Hillary Clinton, former Democratic presidential rival of the US president-elect Barack Obama will accept his offer to become secretary of state in his new administration, US media has reported. (photo, from cbc.ca)
On Friday, the New York Times newspaper said that after discussions with Mr Obama regarding the nature or her role and his foreign policy plans, Mrs Clinton came to her decision. Quoting two “confidants”, the paper says that Mrs Clinton has decided to quit her Senate position for the job.
Her reported decision follows days of speculation that Mrs Clinton has been offered the role. During the campaign, the senator of New York spent months in an often bitter battle with Mr Obama for the Democratic presidential nomination, before conceding in June.
On Friday Philippe Reines, a spokesman for Mrs Clinton, told AP that the discussions were “very much on track”, but denied that she had accepted the job offer.
She flew to Chicago, Illinois, last week in order to hold talks with Mr Obama in a move largely thought to have been about a possible nomination for the secretary of state role.
But sources report that the news is not “100 per cent” confirmed, says Al Jazeera’s Anand Naidoo in Washington DC, adding that it could have been leaked by Mrs Clinton supporters who are keen to move her nomination for the role further on.
None of the reports have been confirmed by Mr Obama’s team. But for the BBC’s Kim Ghattas, in Washington, if the president-elect did not want those stories out there, because he was not thinking of Mrs Clinton for the job, the report would already have been scotched by someone from his team.
Recently, Democratic Party sources have said that Mrs Clinton was on track to be nominated for the post. The official announcement was expected after the November 27 Thanksgiving holiday in the US.
In the past few days, members of Mr Obama’s transitional team have been vetting Mrs Clinton and her husband, former US president Bill Clinton. They want to be sure that there would be no conflict of interest with his business interests and donors to his charitable foundation if she took on the role.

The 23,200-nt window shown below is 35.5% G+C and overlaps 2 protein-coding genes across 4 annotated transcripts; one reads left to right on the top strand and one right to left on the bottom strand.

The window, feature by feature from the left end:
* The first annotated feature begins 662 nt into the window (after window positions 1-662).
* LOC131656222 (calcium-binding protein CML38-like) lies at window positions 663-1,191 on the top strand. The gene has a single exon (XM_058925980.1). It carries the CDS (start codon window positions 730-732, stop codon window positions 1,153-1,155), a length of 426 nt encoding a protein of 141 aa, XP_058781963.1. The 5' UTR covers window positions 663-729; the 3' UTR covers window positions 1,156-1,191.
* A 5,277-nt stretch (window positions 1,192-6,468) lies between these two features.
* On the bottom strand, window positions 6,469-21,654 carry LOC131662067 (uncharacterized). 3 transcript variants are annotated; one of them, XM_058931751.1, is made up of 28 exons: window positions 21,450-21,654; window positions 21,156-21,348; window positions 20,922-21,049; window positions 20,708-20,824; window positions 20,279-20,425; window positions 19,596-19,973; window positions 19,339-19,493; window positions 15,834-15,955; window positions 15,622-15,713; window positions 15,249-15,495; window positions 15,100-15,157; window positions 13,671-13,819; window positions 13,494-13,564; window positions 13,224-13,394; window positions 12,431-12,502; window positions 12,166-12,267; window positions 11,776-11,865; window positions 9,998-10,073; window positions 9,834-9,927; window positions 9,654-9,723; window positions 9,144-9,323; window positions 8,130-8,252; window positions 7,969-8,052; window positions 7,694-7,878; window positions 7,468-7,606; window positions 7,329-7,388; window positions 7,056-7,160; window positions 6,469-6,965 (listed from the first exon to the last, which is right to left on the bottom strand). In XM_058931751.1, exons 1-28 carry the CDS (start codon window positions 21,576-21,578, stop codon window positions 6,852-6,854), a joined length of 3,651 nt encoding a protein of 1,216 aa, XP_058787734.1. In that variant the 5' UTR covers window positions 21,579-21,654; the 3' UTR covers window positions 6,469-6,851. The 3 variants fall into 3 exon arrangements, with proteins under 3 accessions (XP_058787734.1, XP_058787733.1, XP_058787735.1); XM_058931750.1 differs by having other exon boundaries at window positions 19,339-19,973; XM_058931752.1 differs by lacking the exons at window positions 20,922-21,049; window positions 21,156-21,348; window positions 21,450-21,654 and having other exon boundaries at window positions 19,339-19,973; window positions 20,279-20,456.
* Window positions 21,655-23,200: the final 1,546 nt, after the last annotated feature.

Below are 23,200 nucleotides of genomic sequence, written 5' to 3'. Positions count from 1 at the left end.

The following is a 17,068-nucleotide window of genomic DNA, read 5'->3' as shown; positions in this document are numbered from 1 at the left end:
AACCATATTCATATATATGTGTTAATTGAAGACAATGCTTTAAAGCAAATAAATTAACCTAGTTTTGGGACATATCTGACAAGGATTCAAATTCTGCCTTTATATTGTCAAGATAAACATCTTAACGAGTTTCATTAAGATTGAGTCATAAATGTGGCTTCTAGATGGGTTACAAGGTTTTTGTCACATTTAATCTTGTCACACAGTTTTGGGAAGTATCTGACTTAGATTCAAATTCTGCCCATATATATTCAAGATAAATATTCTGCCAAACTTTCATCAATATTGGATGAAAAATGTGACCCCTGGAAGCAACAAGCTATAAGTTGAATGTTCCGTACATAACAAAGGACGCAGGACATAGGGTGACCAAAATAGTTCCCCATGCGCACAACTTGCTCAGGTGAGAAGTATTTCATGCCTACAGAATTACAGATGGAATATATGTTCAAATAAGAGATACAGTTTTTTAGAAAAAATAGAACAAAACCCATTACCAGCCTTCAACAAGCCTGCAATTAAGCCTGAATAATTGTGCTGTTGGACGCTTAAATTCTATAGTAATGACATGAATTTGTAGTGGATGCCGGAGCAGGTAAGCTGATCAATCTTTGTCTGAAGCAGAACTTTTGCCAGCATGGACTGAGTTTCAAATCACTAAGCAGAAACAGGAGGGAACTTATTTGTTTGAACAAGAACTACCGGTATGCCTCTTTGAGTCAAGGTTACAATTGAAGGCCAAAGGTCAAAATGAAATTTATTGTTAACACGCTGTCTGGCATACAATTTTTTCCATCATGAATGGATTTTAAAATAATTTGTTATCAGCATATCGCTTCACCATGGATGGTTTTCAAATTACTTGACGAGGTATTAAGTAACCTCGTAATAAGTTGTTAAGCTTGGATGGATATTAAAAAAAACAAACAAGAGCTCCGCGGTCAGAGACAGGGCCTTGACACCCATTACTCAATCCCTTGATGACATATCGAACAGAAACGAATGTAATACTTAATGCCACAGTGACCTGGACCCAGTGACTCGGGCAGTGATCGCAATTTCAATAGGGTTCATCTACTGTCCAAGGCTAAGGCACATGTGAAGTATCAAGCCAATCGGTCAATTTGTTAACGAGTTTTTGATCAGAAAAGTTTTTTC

Although analysts say her experience and global visibility are assets to the role, her harsh words over Iran and its nuclear programme have been questioned by some, as well as her firm support of Israel as being evidence of a more hawkish stance towards world politics.
However, it would be premature to say Mrs Clinton had accepted the position, Philippe Reines, a senior advisor to Mrs Clinton, told the BBC.
“We’re still in discussions, which are very much on track. Any reports beyond that are premature.”
NBC News also said that Mr Obama is widely expected to ask Bill Richardson, governor of New Mexico and one of the US’s most prominent Hispanic politicians, to be US secretary of commerce.
After dropping his own bid to win the Democratic party’s presidential nomination, Mr Richardson became an early supporter of the president-elect.
Also expected to be nominated : Timothy Geithner, the president of the New York Federal Reserve Bank. According to NBC he would have the post of US treasury secretary.
On the reports, US stocks soared, pushing major indices up more than six per cent, with the Dow Jones Industrial Average closing above 8,000, up more than 500 points, despite neither of the posts being confirmed by Obama’s team.
Mr Obama is expected to formally announce his economic team on Monday in an effort to calm markets after months of financial turmoil, added NBC.